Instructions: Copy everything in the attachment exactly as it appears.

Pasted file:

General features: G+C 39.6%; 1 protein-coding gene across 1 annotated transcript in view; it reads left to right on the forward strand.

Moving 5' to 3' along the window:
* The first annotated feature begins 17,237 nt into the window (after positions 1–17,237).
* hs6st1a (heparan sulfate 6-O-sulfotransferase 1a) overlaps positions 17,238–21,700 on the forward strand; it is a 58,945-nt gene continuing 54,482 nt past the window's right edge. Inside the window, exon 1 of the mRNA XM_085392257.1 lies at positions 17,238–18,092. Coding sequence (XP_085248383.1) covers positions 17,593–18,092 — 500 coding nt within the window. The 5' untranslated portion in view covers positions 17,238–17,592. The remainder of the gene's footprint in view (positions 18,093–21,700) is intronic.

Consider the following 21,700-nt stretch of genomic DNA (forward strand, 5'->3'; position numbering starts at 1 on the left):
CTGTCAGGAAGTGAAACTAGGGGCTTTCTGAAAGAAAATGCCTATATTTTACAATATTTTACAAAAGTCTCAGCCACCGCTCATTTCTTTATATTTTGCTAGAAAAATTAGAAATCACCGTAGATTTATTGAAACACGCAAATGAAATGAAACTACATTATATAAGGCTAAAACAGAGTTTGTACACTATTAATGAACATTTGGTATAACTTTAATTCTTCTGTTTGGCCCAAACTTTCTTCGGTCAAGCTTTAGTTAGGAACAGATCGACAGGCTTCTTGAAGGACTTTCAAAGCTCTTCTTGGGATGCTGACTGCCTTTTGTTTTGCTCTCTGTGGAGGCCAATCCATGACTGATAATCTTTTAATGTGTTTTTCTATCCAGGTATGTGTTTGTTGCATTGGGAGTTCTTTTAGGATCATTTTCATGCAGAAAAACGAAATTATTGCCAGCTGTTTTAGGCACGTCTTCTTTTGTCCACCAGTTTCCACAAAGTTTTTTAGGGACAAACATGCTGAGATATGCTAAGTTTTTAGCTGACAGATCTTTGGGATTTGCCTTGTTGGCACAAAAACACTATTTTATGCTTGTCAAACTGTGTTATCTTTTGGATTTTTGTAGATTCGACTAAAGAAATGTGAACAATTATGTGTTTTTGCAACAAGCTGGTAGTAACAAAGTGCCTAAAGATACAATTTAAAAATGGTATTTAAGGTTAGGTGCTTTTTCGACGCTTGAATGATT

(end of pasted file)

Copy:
General features: G+C 39.6%; 1 protein-coding gene across 1 annotated transcript in view; it reads left to right on the forward strand.

Moving 5' to 3' along the window:
* The first annotated feature begins 17,237 nt into the window (after positions 1–17,237).
* hs6st1a (heparan sulfate 6-O-sulfotransferase 1a) overlaps positions 17,238–21,700 on the forward strand; it is a 58,945-nt gene continuing 54,482 nt past the window's right edge. Inside the window, exon 1 of the mRNA XM_085392257.1 lies at positions 17,238–18,092. Coding sequence (XP_085248383.1) covers positions 17,593–18,092 — 500 coding nt within the window. The 5' untranslated portion in view covers positions 17,238–17,592. The remainder of the gene's footprint in view (positions 18,093–21,700) is intronic.

Consider the following 21,700-nt stretch of genomic DNA (forward strand, 5'->3'; position numbering starts at 1 on the left):
CTGTCAGGAAGTGAAACTAGGGGCTTTCTGAAAGAAAATGCCTATATTTTACAATATTTTACAAAAGTCTCAGCCACCGCTCATTTCTTTATATTTTGCTAGAAAAATTAGAAATCACCGTAGATTTATTGAAACACGCAAATGAAATGAAACTACATTATATAAGGCTAAAACAGAGTTTGTACACTATTAATGAACATTTGGTATAACTTTAATTCTTCTGTTTGGCCCAAACTTTCTTCGGTCAAGCTTTAGTTAGGAACAGATCGACAGGCTTCTTGAAGGACTTTCAAAGCTCTTCTTGGGATGCTGACTGCCTTTTGTTTTGCTCTCTGTGGAGGCCAATCCATGACTGATAATCTTTTAATGTGTTTTTCTATCCAGGTATGTGTTTGTTGCATTGGGAGTTCTTTTAGGATCATTTTCATGCAGAAAAACGAAATTATTGCCAGCTGTTTTAGGCACGTCTTCTTTTGTCCACCAGTTTCCACAAAGTTTTTTAGGGACAAACATGCTGAGATATGCTAAGTTTTTAGCTGACAGATCTTTGGGATTTGCCTTGTTGGCACAAAAACACTATTTTATGCTTGTCAAACTGTGTTATCTTTTGGATTTTTGTAGATTCGACTAAAGAAATGTGAACAATTATGTGTTTTTGCAACAAGCTGGTAGTAACAAAGTGCCTAAAGATACAATTTAAAAATGGTATTTAAGGTTAGGTGCTTTTTCGACGCTTGAATGATT